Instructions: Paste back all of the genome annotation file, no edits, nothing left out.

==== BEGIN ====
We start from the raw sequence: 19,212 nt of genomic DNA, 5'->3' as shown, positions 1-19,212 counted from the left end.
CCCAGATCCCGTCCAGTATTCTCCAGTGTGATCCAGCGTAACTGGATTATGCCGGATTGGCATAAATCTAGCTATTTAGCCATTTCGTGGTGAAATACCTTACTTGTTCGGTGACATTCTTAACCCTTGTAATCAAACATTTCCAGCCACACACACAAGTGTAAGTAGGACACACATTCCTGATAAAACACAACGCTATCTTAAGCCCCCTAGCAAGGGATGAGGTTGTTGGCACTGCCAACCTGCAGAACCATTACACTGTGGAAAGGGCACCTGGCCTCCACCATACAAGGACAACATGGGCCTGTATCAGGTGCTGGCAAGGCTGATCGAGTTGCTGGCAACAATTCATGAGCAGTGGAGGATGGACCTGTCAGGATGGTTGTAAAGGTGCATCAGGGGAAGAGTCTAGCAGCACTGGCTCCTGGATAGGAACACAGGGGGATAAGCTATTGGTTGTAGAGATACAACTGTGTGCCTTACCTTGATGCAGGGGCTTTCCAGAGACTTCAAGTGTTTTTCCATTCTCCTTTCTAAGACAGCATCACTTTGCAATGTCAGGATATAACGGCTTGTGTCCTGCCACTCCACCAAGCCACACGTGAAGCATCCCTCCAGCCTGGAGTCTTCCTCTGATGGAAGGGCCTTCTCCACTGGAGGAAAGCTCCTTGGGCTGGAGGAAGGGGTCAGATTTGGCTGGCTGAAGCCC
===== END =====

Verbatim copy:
We start from the raw sequence: 19,212 nt of genomic DNA, 5'->3' as shown, positions 1-19,212 counted from the left end.
CCCAGATCCCGTCCAGTATTCTCCAGTGTGATCCAGCGTAACTGGATTATGCCGGATTGGCATAAATCTAGCTATTTAGCCATTTCGTGGTGAAATACCTTACTTGTTCGGTGACATTCTTAACCCTTGTAATCAAACATTTCCAGCCACACACACAAGTGTAAGTAGGACACACATTCCTGATAAAACACAACGCTATCTTAAGCCCCCTAGCAAGGGATGAGGTTGTTGGCACTGCCAACCTGCAGAACCATTACACTGTGGAAAGGGCACCTGGCCTCCACCATACAAGGACAACATGGGCCTGTATCAGGTGCTGGCAAGGCTGATCGAGTTGCTGGCAACAATTCATGAGCAGTGGAGGATGGACCTGTCAGGATGGTTGTAAAGGTGCATCAGGGGAAGAGTCTAGCAGCACTGGCTCCTGGATAGGAACACAGGGGGATAAGCTATTGGTTGTAGAGATACAACTGTGTGCCTTACCTTGATGCAGGGGCTTTCCAGAGACTTCAAGTGTTTTTCCATTCTCCTTTCTAAGACAGCATCACTTTGCAATGTCAGGATATAACGGCTTGTGTCCTGCCACTCCACCAAGCCACACGTGAAGCATCCCTCCAGCCTGGAGTCTTCCTCTGATGGAAGGGCCTTCTCCACTGGAGGAAAGCTCCTTGGGCTGGAGGAAGGGGTCAGATTTGGCTGGCTGAAGCCC